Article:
NEW YORK - As the democratically elected leader of Myanmar, State Counsellor Daw Aung San Suu Kyi is still in detention following the military takeover that triggered country-wide protests, violence and arrests, the UN envoy for the country observed on Friday, declaring that “democratic processes have been pushed aside”.

Speaking at an informal General Assembly meeting on the Myanmar crisis, Special Envoy Christine Schraner Burgener said, “I told you in 2019 that I would sound the alarm if necessary…This is now the case”.


‘Fragile and fluid’ situation


The situation in Myanmar is “fragile and fluid”, the UN envoy said, calling it “a people’s fight without arms”.

Ms. Schraner Burgener strongly condemned the military’s “recent steps” and urged the Ambassadors to “collectively send a clear signal” supporting democracy.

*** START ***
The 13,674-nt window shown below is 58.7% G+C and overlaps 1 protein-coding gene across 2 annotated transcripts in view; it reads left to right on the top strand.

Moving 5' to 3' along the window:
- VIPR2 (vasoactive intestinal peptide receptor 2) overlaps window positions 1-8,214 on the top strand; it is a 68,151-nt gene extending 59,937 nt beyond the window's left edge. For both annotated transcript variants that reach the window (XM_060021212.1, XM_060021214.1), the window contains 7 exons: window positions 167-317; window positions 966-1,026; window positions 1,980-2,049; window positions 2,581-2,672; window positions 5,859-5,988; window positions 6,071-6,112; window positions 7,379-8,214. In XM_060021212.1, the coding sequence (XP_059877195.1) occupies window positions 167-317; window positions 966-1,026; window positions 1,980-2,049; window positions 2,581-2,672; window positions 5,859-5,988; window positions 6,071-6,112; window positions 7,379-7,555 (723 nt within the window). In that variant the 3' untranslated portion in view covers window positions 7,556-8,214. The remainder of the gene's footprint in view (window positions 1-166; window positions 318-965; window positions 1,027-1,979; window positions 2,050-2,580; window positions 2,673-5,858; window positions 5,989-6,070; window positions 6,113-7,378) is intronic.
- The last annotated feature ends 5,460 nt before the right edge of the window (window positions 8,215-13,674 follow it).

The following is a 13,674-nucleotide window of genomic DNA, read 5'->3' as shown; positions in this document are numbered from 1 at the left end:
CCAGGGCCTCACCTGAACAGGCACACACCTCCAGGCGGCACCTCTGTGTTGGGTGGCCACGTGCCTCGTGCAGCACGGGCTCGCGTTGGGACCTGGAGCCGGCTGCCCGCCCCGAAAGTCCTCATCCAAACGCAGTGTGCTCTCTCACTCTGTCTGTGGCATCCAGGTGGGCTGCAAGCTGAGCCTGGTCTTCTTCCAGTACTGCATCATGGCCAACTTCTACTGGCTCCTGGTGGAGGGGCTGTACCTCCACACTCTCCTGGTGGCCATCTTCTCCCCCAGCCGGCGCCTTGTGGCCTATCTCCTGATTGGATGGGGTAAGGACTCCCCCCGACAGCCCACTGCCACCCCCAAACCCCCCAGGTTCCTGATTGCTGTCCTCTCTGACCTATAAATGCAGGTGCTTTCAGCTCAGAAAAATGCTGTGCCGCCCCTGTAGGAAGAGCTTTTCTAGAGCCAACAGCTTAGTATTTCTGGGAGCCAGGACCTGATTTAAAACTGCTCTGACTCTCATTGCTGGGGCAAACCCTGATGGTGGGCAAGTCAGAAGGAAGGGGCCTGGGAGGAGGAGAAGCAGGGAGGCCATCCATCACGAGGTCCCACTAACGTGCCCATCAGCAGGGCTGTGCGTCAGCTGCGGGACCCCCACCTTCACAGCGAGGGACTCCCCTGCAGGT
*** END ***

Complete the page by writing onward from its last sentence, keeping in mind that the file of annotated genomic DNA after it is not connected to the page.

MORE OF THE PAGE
She underscored the urgency in helping to lay the foundations of a “pluralistic democracy”, balanced with the complex domestic challenges of the civilian leadership.

“I have tried again and again to explain the complex situation, namely that the army holds the real power”, the UN envoy said. “Genuine democracy requires civilian control over the military”.


Reject regime


Noting that “the takeover has not stabilized”, the UN official upheld that the international community must “not lend legitimacy or recognition to this regime”.

She labeled it a “coup”, calling the military takeover and declaration of the state of emergency “a clear violation of the constitution regardless of what they claim”.

Recalling that the National League for Democracy (NLD) had won the November election with 82 per cent of the vote, Ms. Schraner Burgener emphasized: “There is no justification for the military’s actions, and we must continue to call for the reversal of this impermissible situation, exhausting all collective and bilateral channels to restore Myanmar’s path on democratic reform”.


Myanmar ambassador denounces 'coup'


Responding to the envoy, Myanmar's Ambassador to the UN, Kyaw Moe Tun, announced that he was representing not the military leadership, but the NLD, saying he was speaking instead, for the democratically-elected parliamentarians of the country.